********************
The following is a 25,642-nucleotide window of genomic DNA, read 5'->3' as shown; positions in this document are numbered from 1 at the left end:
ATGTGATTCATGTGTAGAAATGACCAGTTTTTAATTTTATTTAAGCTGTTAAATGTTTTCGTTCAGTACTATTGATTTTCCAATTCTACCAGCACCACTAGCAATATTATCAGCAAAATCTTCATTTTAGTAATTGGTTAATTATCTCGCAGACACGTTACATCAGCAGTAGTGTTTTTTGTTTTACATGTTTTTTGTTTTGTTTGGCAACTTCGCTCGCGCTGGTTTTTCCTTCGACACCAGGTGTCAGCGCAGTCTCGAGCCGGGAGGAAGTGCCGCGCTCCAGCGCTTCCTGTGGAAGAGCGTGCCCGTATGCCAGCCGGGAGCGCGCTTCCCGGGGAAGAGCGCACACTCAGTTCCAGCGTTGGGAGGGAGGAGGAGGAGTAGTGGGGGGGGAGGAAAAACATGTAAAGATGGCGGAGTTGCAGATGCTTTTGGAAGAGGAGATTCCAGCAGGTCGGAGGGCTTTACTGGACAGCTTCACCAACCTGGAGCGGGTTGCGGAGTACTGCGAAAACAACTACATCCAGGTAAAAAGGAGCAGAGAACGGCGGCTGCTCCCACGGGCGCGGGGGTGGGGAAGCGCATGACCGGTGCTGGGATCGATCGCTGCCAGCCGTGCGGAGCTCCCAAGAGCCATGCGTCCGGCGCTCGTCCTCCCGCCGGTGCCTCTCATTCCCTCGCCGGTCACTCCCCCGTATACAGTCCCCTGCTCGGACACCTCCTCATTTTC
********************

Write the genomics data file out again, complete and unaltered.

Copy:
The following is a 25,642-nucleotide window of genomic DNA, read 5'->3' as shown; positions in this document are numbered from 1 at the left end:
ATGTGATTCATGTGTAGAAATGACCAGTTTTTAATTTTATTTAAGCTGTTAAATGTTTTCGTTCAGTACTATTGATTTTCCAATTCTACCAGCACCACTAGCAATATTATCAGCAAAATCTTCATTTTAGTAATTGGTTAATTATCTCGCAGACACGTTACATCAGCAGTAGTGTTTTTTGTTTTACATGTTTTTTGTTTTGTTTGGCAACTTCGCTCGCGCTGGTTTTTCCTTCGACACCAGGTGTCAGCGCAGTCTCGAGCCGGGAGGAAGTGCCGCGCTCCAGCGCTTCCTGTGGAAGAGCGTGCCCGTATGCCAGCCGGGAGCGCGCTTCCCGGGGAAGAGCGCACACTCAGTTCCAGCGTTGGGAGGGAGGAGGAGGAGTAGTGGGGGGGGAGGAAAAACATGTAAAGATGGCGGAGTTGCAGATGCTTTTGGAAGAGGAGATTCCAGCAGGTCGGAGGGCTTTACTGGACAGCTTCACCAACCTGGAGCGGGTTGCGGAGTACTGCGAAAACAACTACATCCAGGTAAAAAGGAGCAGAGAACGGCGGCTGCTCCCACGGGCGCGGGGGTGGGGAAGCGCATGACCGGTGCTGGGATCGATCGCTGCCAGCCGTGCGGAGCTCCCAAGAGCCATGCGTCCGGCGCTCGTCCTCCCGCCGGTGCCTCTCATTCCCTCGCCGGTCACTCCCCCGTATACAGTCCCCTGCTCGGACACCTCCTCATTTTC